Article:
Bigger Kids

Five Ways to Help Children with Challenging Behaviours

Pediatric OT shares the underlying reasons behind children's behaviour and how to offer more effective support.

By Dave Jereb

Five Ways to Help Children with Challenging Behaviours


Parenting children with challenging behaviours isn't always easy, but there are simple and compassionate strategies that can help. In my two decades of supporting families as a pediatric occupational therapist, I have seen that there are underlying reasons behind every child's behaviour, and understanding these reasons empowers us to offer more effective support.

All Behaviours Have a Reason

Every behaviour serves a purpose and fulfils a specific need. Challenging behaviours often stem from the child's attempt to find comfort and safety within themselves, although they might not even be aware of the exact reasons behind their actions.

When children exhibit challenging behaviours, they are typically far from calm and connected but closer to a 'fight' or 'flight' response mode. In this state, they cannot engage in higher-level thinking and reasoning as they focus on restoring a sense of safety in their minds, bodies, and emotions. Therefore, caregivers need to play the role of detectives, seeking to discover the catalysts behind their behaviour.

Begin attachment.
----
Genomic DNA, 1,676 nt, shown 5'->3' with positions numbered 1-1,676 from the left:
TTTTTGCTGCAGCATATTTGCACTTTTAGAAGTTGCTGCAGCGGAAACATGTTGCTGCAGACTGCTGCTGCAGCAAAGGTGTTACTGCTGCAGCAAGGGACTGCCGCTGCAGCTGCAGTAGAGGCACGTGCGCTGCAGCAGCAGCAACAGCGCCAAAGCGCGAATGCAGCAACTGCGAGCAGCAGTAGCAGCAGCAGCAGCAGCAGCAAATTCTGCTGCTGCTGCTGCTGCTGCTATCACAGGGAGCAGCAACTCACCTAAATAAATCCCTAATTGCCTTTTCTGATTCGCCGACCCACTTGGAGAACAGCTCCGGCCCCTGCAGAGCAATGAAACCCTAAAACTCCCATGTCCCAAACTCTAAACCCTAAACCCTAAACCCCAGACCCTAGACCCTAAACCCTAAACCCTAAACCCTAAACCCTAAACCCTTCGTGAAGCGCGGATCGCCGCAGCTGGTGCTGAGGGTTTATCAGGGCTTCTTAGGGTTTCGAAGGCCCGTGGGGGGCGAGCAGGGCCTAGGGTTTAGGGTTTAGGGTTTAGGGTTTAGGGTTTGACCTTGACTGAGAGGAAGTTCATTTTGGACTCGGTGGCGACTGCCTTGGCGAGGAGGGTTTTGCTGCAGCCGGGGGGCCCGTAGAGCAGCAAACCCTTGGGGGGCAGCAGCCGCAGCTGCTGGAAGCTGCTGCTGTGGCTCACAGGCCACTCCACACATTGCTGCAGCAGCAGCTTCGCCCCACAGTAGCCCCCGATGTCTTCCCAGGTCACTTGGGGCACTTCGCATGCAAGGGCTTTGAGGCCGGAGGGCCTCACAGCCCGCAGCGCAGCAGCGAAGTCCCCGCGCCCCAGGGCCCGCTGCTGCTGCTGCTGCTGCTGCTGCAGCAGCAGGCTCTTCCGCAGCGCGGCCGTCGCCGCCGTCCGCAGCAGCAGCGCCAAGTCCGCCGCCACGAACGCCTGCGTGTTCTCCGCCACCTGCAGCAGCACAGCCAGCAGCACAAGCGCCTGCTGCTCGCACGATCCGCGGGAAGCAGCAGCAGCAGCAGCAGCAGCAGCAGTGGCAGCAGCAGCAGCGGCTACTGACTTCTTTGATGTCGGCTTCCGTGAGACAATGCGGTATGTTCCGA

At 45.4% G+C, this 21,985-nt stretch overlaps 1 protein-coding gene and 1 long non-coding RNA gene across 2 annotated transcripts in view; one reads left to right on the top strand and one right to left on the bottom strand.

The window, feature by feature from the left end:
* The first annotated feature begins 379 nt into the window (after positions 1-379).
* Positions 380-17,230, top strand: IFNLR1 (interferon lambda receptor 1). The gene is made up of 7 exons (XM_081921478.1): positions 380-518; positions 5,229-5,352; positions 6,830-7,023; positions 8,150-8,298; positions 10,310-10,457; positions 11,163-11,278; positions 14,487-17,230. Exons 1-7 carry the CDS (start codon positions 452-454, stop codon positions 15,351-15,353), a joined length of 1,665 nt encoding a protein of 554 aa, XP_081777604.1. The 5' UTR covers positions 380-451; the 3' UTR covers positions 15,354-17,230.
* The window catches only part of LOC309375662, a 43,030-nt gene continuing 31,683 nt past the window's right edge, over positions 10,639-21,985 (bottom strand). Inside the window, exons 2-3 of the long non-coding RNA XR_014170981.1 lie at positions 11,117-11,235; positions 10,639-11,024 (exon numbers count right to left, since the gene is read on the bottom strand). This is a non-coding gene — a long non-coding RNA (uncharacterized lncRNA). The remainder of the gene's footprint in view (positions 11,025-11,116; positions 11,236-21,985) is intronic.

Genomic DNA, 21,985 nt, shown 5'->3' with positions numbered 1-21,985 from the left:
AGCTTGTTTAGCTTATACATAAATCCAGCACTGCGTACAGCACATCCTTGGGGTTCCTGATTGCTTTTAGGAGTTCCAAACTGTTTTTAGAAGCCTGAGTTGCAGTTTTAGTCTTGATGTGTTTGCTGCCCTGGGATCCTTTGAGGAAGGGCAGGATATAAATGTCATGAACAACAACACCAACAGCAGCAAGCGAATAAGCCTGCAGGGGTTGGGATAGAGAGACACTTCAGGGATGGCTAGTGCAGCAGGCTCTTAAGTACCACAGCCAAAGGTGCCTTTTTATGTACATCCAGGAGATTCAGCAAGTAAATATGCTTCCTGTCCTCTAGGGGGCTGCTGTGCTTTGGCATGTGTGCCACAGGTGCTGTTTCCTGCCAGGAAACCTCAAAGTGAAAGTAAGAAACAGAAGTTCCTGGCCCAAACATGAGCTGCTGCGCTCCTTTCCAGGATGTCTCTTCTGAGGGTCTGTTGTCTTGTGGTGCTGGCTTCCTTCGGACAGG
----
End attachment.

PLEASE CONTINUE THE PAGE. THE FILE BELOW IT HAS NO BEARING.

Try Not to Take it Personally

When children behave in ways that we find challenging, it's natural to take it personally. We might assume they're being manipulative or intentionally misbehaving. Such judgments can influence our perception of the situation and our reactions. Recognizing this enables us to shift from a subjective to an objective perspective.

mom holding daughter up in the kitchen Source: Getty Images

What is the Objective Behaviour?


Before we can discover the reason for a behaviour and the 'Why' of it, we need to take an objective look at the 'What' of the behaviour. Subjective observations are our opinions of what is happening, while objective observations are the facts.

In my new book, 'Challenging the Story: A Surprisingly Simple Approach to Supporting Children with Challenging Behaviours,' Mrs. Hoo, a teacher with extensive experience, shares a story that underscores the importance of examining behaviours objectively.

Mrs. Hoo relays how she has often been called to a school because a child she supports is 'attacking' other children. However, it becomes clear that 'attacking' is a subjective description, as we cannot discern the child's true intentions. Mrs. Hoo suggests that even 'hitting' is a subjective term and proposes a more precise description – the child is 'moving their hand in the direction of other kids' faces.'

Her mentee, Jenny, initially appears unconvinced. Mrs. Hoo explains that many children feel unsafe, reacting defensively to touch, sounds, or unexpected intrusions into their personal space. The critical insight is that they are not actively seeking to harm others, changing how we should respond.

She also shares an example in which a child clumsily attempts to interact or play with others, inadvertently making the other child feel attacked. She parallels her experience with her 5-month-old grandson playfully batting her face as she nibbles his hands, noting that this is much less endearing when the child is older.